Thanks to an effort fueled by Gov. Joan Finney, the use of a new alternative energy source compressed natural gas has been taken off the back burner.
With the help of a federal grant, the governor is currently converting 23 of the state's fleet of vans and trucks in Topeka to "dual-fuel" vehicles that can, with a flick of a switch, operate off either gasoline or natural gas.
The governor's ultimate plan is to get more cars and trucks traveling the state's roads using natural gas. But that goal will take time, says a Kansas University alternative fuels researcher.
"Don't hold your breath for it to happen tommorrow, but it will come along," said George W. Swift, a KU professor of chemical and petroleum engineering.
Swift said industry projections show that by the year 2000, about 10 percent of the vehicles on the road will be powered by compressed natural gas.
"THE GOVERNOR'S efforts are making people aware of the possibility of natural gas," Swift said. However, getting more of the public to use compressed natural gas is a "chicken and egg game," he said.
That's because it's currently difficult to get compressed natural gas there are only about 600 public fill stations in the country, he said.
"As far as rolling down the turnpike from here to Denver, you're in deep trouble," Swift said. "But it's coming along and it's got a lot of virtue to it."
To involve private industry, the governor has pledged that the state's dual-fueled fleet will be refueled at a public fill station in Topeka that recently was opened as a joint venture by Amoco Oil Co. as the distributor and KPL Gas Service as the supplier.
With a public fill station in operation, the governor hopes to encourage businesses that use fleets to consider using compressed natural gas because they won't have the expense of installing their own private fueling facility.
"IT'S A grass-roots movement," said Ramona Becker, director of Public Affairs at the Kansas Corporation Commission.
"We're just watching this happen all over the state," Becker said. "We're concentrating getting the information out to fleet owners. We just hope that in the process, just your average consumer will catch on to this."
Becker said the movement has gained momentum since the governor announced her initiative in October.
A task force in Hugoton, where the state's largest natural gas fields are located, is close to signing a contract for a compressed-natural gas fill station in their community, she said.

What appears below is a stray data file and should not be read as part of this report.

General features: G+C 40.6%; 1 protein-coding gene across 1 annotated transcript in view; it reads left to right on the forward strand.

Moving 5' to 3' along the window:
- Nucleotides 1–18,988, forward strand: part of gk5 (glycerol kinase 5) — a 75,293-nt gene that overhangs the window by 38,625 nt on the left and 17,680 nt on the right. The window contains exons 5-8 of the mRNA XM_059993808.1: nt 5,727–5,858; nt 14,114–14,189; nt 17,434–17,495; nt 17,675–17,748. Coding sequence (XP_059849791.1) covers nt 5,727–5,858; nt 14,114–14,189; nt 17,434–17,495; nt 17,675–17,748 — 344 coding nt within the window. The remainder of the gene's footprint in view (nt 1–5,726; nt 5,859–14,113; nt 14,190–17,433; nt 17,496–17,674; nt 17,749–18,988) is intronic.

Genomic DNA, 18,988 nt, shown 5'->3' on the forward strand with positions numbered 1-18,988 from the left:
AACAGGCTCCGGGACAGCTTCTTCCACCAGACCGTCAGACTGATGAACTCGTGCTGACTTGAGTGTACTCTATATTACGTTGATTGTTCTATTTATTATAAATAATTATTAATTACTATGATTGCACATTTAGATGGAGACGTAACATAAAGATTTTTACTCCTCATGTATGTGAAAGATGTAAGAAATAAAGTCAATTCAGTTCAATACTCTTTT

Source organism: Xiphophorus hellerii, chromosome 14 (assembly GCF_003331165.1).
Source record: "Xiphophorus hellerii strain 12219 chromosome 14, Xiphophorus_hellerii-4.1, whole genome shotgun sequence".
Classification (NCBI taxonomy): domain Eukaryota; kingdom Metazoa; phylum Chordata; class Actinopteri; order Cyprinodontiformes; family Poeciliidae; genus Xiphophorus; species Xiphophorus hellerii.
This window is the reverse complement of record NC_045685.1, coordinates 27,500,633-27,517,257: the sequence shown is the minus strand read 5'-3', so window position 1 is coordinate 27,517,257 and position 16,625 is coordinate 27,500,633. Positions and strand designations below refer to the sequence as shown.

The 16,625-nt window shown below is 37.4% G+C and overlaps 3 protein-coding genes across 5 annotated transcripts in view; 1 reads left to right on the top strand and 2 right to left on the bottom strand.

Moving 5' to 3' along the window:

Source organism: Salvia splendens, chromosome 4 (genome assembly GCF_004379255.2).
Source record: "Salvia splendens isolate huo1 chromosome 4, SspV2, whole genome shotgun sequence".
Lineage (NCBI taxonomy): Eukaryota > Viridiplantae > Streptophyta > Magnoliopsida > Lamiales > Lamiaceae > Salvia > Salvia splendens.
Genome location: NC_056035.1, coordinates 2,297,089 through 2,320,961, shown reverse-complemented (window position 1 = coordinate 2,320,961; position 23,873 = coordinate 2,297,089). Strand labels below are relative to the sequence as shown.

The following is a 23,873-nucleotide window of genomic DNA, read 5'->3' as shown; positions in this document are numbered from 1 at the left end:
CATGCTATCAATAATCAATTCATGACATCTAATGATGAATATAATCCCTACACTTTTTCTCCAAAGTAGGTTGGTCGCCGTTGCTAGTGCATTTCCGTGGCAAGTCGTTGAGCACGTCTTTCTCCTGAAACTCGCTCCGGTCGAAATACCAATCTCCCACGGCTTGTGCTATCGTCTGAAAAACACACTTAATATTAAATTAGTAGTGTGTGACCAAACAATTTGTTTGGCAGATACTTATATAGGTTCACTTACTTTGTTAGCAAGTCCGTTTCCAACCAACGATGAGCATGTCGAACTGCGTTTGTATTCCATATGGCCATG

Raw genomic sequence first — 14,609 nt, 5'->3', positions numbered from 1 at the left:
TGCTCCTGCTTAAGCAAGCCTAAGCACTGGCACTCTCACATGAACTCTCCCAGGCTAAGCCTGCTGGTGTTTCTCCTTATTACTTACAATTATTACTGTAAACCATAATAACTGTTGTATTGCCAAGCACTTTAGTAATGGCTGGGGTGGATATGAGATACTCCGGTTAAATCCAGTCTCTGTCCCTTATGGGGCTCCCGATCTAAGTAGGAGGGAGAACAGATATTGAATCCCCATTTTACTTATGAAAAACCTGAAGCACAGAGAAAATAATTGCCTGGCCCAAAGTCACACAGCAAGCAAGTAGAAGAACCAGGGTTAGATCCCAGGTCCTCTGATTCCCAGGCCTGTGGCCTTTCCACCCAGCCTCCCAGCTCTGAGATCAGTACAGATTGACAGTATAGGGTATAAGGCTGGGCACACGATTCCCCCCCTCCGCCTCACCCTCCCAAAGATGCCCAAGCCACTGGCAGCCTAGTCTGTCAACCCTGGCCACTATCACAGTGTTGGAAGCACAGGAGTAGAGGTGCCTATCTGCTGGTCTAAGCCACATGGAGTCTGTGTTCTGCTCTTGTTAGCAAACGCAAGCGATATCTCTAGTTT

Meanwhile, the State Energy and Research Division is now helping Wichita area city and county officials in a cost-analysis study about using compressed natural gas-powered vehicles.
And a private company is expected to open soon in the Kansas City area that will convert cars and trucks to dual-fueled vehicles.
CURRENTLY, the cost of converting your own car or truck to use compressed natural gas is expensive between $1,500 and $3,000, Becker said.
"So you have to be committed to it," she said.
The conversion to the engine itself is fairly simple it's a fuel-injection system, with leak-detection mechanisms, Swift said. Most of the cost is in the high-pressure storage tanks, he said.
Swift said compressed natural gas is currently the only alternative fuel that is cheaper than regular gasoline. It costs about 50 to 79 cents per equivalent gallon.
"Its only detriment is that it's not liquid," he said. Because of that, vehicles can't travel as far on a tank of compressed natural gas as they can on a tank of gasoline, he said.
He said liquified natural gas eventually could be used, but it would require tanks that could store the gas at 260 degrees below zero.
Swift currently is interested in doing research with one of the major U.S. automakers' vehicles that are dedicated to operate solely on natural gas.
"The trouble with dual-fuel vehicles is they don't run as well on either fuel as if they were dedicated," he said. "You really want to go dedicated. But it's going to be awhile before you can sell those to the public because there are not that many fueling stations."